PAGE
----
Leg 1, Day 22 – ‘Sometimes the journey is more important than the destination.’

Emma Mitchell By

Day 22 – ‘Sometimes the journey is more important than the destination.’

Last night the sunset was incredible with the sky burning red between the moody black clouds and the reflections turning the rest of the sky shades of pastel pink and purple. We took a moment as a team to stop and appreciate where we were, sitting out together on the deck and admiring the view. All four of us totally in the moment enjoying the beauty of our surroundings and each other’s company. Shortly after Lizanne and I started rowing again she asked me where I would want to be if I could be anywhere in the world right now? I couldn’t think of any better answer than right now.

This morning the sky was grey, the sea was mauve, the waves were choppy and the fore cabin was too hot to sleep. I sat on the oars in our first day time session and I was definitely not in the moment. I was missing home, wanting to see my friends and family, wanting a long sleep in a bed that doesn’t move and the space to stretch out all my limbs without touching anyone else. I could have thought of about a hundred places I’d rather be. Fortunately the joy of living your life in 2 hour chunks means that nothing lasts for long and by the end of the shift I had rowed out of my negative head space and was back in, if not the moment then at least the boat.

Leg1 14

When I was 17 I bought a t shirt at a regatta. On the back was a rower in the distance at the end of a line of puddles made by her oars. Under the picture was the quote ‘sometimes the journey is more important than the destination’. Lizanne and I started discussing this last night and I pondered on it as I rowed today. Although Cairns is our destination and our expedition will not be a success until we reach there, it is the experience of getting there that is important. My grandad has offered on a couple of occasions to buy me a plane ticket to Cairns to save us the effort of rowing there, but he knows this isn’t the point. We wanted to take on this challenge to give ourselves a taste of adversity and to see how we respond. The women supported by our two charities Breast Cancer Care and Walking With The Wounded don’t get a choice or a timeline for their biggest challenges and so when we are having a tough time like I was this morning then we can use them as an inspiration. It is supposed to be hard, it is supposed to be pushing us to our limits and it is supposed to be a challenge. If it was easy then everyone would be rowing oceans and it wouldn’t be teaching us anything. In Hawaii, Sarah Moshman asked each of us in her interviews for the documentary she is creating about our journey, what we had learnt about ourselves as people so far. I think she was disappointed with our answers. I think it is too early to say if this journey will change us or teach us lessons we didn’t already know but for me it has definitely already highlighted a few things. The strength there is in a team who share and live by their values, the importance of family and friends, the importance of living in the moment and the majestic beauty of Mother Nature. The journey so far has also involved the acquisition of many new skills, many new friends and many entertaining adventures. I don’t know what the next few thousand nautical miles have in store but I am sure that Oceania has plenty more tricks up her sleeve for us and that the journey is indeed going to be the important thing.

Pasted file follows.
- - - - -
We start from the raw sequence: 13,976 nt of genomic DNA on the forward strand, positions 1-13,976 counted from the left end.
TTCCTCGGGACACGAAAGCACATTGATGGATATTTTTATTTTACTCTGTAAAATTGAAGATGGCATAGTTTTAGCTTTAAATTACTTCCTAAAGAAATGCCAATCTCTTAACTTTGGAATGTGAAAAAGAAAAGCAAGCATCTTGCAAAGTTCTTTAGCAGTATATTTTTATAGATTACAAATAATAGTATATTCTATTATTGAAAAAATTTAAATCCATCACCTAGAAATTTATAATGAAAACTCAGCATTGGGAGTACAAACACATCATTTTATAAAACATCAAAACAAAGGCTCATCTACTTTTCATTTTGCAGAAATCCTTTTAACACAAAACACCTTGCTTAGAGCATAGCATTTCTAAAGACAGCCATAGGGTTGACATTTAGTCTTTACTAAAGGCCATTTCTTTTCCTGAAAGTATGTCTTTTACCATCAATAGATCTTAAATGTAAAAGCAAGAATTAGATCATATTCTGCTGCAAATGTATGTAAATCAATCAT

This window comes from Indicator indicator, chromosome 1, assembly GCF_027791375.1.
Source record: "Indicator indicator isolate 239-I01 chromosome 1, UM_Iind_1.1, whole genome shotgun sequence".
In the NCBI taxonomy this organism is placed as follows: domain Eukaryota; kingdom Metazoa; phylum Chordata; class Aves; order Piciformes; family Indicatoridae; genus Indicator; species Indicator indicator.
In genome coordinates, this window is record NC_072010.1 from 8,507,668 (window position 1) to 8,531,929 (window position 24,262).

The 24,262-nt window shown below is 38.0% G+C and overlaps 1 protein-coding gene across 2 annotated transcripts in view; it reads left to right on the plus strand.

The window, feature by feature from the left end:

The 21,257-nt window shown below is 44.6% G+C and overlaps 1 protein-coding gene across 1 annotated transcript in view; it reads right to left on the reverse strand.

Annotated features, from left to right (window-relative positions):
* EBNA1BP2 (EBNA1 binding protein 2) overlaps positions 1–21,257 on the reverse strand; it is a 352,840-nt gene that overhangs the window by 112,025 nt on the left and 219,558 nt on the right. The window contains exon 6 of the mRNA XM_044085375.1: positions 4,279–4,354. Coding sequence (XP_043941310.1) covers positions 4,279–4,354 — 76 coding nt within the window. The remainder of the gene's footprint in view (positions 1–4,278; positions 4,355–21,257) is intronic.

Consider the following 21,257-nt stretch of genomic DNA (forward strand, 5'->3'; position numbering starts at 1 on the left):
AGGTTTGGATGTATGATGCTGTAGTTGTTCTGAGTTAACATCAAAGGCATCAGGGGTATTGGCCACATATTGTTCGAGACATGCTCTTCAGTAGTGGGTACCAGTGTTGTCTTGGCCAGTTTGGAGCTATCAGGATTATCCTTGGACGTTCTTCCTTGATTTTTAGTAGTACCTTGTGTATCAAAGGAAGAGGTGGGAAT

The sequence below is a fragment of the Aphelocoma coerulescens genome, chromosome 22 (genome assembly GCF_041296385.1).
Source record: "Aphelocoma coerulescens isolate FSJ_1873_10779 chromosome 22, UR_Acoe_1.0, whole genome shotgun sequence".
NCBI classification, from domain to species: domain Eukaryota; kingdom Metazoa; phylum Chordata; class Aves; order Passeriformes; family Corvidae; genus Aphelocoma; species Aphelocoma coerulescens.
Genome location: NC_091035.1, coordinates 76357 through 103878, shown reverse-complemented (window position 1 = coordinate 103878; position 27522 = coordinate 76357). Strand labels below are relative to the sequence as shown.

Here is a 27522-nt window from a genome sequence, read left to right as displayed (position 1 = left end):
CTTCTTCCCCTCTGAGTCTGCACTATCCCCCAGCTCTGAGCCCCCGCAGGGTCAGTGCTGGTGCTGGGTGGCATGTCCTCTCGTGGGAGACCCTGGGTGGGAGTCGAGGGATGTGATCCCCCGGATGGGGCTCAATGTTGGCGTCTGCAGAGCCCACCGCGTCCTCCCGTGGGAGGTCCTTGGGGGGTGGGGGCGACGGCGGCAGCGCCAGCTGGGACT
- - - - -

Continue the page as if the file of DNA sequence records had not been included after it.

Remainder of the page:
UPDATE: Today’s hilarious Doris moment is brought to you by listening to Lizanne try to teach Nats and Laura to beat box. Today’s weather has been brought to you by precipitation. Today’s happy moment was brought to you by Laura’s discovery of 4 chocolate pots in the breakfast and desert hatch.



  1. Simon TY says:

    It must be unbelievably difficult at some times. We sit with our cold beers ( sorry) and imagine that a decent sunset and a giggle over chocolate pots can uplift and sustain you. Yet it must be 90% slog, backwards and forwards slog. And the slightest change of position, joke, chatter can bring such relief from the slog ? Or, what do I know ? None of us can generalise like that.

    Hoping that occasional messages break the tedium, lift spirits slightly ? Max age 3; what’s wobbly and flies ? A Jellycopter.

  2. Ray Penhaul says:

    As Laura’s father I’m bound to say I’m a proud parent, I just didn’t realise how proud I would be, not just of Laura but all the girls, how they manage to keep writing such interesting blogs amazes me. I’ve sat in the cabin fitting one of the fans when Doris was moored against the pontoon in Honolulu and cursed everytime someone came into the harbour creating a wave, mind you as the girls will confirm I not good on boats!!!. Ray age 65; what’s wobbly and fries, me in a cabin on Doris fitting a fan!

    • simon ty says:

      What they are doing is extraordinary. 100+ days at sea, not a murmer of discontent, not a hint of Mutiny, no diversion to Pitcairm Island. Absoltely amazing. I am in complete awe

  3. Esther B says:

    Another insightful blog – amazing! You are inspired by your charities and we in turn are inspired by you. Well done girls xxx

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